In a moment – inspiration. In another moment – inspiration lost. But some remnant of it is still there, like ripples on the surface of a lake, hinting at something that’s passed.
Sometimes I wonder what I used to write about before I started writing so much about my holiday to Japan, and about this Meditations book I’m reading. Well, I suppose it’s easy enough to look back at my blog archives and see that it’s just a bunch of random ramblings.
Our first full day in Japan was probably also our most packed/hectic day. But that’s good in a way because we managed to fit a lot in. I have to say a big thank-you to my friend MC and his friend DK, who showed us around. Surely with our usual leisurely pace, and my self-professed propensity for getting distracted/lost, we might not have made it to half the places we did that day.
There are some nights I go to bed and have absolutely no trouble falling asleep. Then there are nights my mind is particularly hyperactive, and just keeps going from one thing to another. The only benefit of this, I’ve noticed, is that sometimes I (eventually) get to experience that almost blissfully dopey pre-sleep stage, somewhere between consciousness and unconsciousness.
Like a lot of things that I’ve randomly read about on blogs, or written about, myself, I reckon other people must experience this too. But it’s not like that knee-jerk reaction / sensation of falling, which some people get just as they’re about to fall asleep. It’s a lot nicer than this (I have experienced that falling sensation too, but not much recently).
Whenever this happens to me, I’ll be lying in bed, my mind wandering from tangent to tangent, and then I suddenly realise that my thoughts have become almost completely nonsensical. And because I’m not quite asleep, but not really awake, I kind of just observe the absurdity of these thoughts, and I recognise, in that moment, that it’s a sign that sleep is almost here. It’s actually kind of amusing and soothing at the same time; I’ll generally fall asleep without any trouble after this stage.
Only thing is, I wish I could remember what some of these thoughts were. I keep pen and paper near my bed, but I reckon the second I try to return to the realm of wakefulness, the thoughts would be lost before I even picked up the pen. And, of course, once I’m asleep, there’s no chance of recovering the thoughts.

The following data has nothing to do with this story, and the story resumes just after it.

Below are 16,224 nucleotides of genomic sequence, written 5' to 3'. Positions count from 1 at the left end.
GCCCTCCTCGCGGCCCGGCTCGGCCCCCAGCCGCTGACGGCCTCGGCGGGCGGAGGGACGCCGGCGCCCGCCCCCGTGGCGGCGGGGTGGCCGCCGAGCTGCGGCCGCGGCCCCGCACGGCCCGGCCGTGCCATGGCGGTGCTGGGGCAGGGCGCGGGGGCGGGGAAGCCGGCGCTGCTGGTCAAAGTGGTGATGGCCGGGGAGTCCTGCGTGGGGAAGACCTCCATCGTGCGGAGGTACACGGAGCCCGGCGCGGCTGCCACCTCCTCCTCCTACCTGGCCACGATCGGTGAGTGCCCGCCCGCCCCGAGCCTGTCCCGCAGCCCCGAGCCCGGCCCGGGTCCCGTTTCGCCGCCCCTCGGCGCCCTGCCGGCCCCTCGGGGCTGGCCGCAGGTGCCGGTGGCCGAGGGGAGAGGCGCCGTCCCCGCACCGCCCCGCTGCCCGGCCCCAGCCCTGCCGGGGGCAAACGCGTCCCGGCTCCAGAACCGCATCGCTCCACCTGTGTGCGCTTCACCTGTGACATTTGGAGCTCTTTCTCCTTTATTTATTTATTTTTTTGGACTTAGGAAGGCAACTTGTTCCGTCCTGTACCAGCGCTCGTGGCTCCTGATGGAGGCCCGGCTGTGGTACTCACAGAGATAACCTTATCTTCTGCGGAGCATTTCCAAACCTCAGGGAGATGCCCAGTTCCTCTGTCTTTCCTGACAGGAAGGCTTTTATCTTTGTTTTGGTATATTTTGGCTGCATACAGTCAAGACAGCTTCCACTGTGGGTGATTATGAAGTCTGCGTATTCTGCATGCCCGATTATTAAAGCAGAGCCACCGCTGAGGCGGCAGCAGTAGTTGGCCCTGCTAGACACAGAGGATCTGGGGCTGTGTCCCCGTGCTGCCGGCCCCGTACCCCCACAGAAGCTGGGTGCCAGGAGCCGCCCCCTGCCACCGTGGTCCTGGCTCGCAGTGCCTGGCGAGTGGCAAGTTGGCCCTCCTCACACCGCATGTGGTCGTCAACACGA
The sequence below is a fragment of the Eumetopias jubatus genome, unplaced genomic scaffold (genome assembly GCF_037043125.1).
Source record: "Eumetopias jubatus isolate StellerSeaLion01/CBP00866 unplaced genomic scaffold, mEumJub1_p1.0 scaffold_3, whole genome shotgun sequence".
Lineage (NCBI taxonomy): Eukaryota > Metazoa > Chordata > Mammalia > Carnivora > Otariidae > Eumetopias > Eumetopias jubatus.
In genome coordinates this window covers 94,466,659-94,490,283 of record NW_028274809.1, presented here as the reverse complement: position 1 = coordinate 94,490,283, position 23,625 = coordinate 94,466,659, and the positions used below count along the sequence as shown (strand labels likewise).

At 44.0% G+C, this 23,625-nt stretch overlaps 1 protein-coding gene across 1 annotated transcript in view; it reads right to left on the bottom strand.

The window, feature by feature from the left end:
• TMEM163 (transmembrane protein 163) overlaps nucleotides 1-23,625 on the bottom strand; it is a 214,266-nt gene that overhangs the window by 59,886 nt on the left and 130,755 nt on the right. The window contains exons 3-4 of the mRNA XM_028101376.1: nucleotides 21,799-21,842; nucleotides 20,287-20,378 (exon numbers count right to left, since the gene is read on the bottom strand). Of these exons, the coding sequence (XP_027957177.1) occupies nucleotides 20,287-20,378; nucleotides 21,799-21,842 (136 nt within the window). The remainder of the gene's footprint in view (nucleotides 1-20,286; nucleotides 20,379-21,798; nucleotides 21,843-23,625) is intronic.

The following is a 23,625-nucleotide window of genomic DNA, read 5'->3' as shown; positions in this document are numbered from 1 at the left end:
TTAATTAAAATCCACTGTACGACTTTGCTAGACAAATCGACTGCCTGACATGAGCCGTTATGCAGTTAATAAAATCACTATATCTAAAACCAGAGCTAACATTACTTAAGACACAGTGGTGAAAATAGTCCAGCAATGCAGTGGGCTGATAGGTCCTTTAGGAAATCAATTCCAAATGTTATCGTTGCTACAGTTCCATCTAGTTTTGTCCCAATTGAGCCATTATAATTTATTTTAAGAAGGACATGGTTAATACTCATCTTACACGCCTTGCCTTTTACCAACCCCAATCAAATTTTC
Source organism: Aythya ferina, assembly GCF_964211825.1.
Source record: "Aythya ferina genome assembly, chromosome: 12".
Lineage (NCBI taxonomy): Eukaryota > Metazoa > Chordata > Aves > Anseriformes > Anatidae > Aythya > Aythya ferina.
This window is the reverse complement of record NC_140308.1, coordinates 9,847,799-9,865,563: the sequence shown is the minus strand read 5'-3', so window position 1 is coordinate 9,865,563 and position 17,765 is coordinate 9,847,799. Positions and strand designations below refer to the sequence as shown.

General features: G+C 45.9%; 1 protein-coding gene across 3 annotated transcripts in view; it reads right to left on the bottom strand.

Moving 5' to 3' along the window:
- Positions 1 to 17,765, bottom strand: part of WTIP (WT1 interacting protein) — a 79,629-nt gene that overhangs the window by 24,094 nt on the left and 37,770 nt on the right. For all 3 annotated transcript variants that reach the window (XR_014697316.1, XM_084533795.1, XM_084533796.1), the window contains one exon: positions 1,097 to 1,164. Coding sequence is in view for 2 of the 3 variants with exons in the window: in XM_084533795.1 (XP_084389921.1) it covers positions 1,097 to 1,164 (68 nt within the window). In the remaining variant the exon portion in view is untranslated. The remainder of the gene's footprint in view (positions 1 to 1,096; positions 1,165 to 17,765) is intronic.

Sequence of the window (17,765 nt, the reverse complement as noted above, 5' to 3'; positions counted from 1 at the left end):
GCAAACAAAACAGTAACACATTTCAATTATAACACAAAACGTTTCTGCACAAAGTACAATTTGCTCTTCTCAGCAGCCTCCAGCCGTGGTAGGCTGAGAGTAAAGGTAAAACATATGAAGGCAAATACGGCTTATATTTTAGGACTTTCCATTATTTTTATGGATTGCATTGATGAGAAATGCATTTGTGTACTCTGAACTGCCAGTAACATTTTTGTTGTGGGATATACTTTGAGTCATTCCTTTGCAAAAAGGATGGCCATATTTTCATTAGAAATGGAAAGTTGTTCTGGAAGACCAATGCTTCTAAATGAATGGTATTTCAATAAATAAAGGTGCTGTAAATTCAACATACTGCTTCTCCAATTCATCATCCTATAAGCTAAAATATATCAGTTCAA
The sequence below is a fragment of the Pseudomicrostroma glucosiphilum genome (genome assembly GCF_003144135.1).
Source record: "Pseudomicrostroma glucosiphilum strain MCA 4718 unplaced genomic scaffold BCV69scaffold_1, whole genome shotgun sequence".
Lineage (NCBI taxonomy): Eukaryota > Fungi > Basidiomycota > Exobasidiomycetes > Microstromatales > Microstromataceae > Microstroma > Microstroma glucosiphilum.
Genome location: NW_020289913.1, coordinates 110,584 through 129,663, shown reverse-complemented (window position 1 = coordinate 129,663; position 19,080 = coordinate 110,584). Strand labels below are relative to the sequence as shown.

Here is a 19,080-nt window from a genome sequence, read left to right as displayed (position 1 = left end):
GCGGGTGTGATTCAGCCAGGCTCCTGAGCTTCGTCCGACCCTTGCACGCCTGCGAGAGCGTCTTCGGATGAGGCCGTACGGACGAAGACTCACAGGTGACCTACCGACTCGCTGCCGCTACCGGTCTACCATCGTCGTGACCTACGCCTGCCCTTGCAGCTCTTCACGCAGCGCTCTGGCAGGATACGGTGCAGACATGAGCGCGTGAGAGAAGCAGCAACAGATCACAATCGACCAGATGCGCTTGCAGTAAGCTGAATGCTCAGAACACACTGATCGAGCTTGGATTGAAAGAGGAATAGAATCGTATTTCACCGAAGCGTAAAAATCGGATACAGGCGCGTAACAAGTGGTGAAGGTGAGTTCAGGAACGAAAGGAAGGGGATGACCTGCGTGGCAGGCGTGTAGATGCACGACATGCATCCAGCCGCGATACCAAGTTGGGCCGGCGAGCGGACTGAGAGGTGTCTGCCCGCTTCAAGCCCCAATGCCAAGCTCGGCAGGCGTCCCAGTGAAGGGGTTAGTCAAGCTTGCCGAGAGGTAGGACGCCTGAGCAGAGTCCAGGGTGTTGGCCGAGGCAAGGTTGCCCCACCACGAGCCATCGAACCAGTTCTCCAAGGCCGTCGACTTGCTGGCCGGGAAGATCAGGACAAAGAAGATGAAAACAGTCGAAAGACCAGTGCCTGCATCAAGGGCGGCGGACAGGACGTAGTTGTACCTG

This feels like it’s been the longest week ever. Coming off a couple of short weeks, due to public holidays, and then having a normal Monday to Friday plus a full Saturday shift is not fun. My mind has been a day ahead all week.
The draggy-ness of this week is probably not helped by my less-than-ideal sleeping pattern this week.
I’d decided some time around New Year’s that I wanted to fix my sleeping habits/routine this year. Six hours a night is not sustainable. I’m sure I wrote about this in a post at some point last year…
Maths is not my forte. That’s what I tell people anyway. Sure, I did reasonably well at maths in high school, but I’m sure at least some of that was a fluke. And, yes, I have been known to use the word “fun” in describing maths, but I did not like trigonometry, I thought financial maths was tedious, and statistics is one of the most boring things I’ve ever had to study.
But I do have a fascination with numbers and statistics. There is a part of me that is curious about averages and percentages and ranges and trends.
It’s so easy these days to keep track of things like steps walked, kilometres run, blog views, comments, pages read, words written, money spent…
But it’s also tiring. So very tiring. Continue reading
This phrase (yes, the one in the title) has been popping into my head quite often in recent weeks (or months?)
I actually remember, when I was a kid, this saying made no sense to me. Of course, back then, I only knew one meaning/application of the word “shy”.
I was a shy kid. But that’s a topic for another post (or not).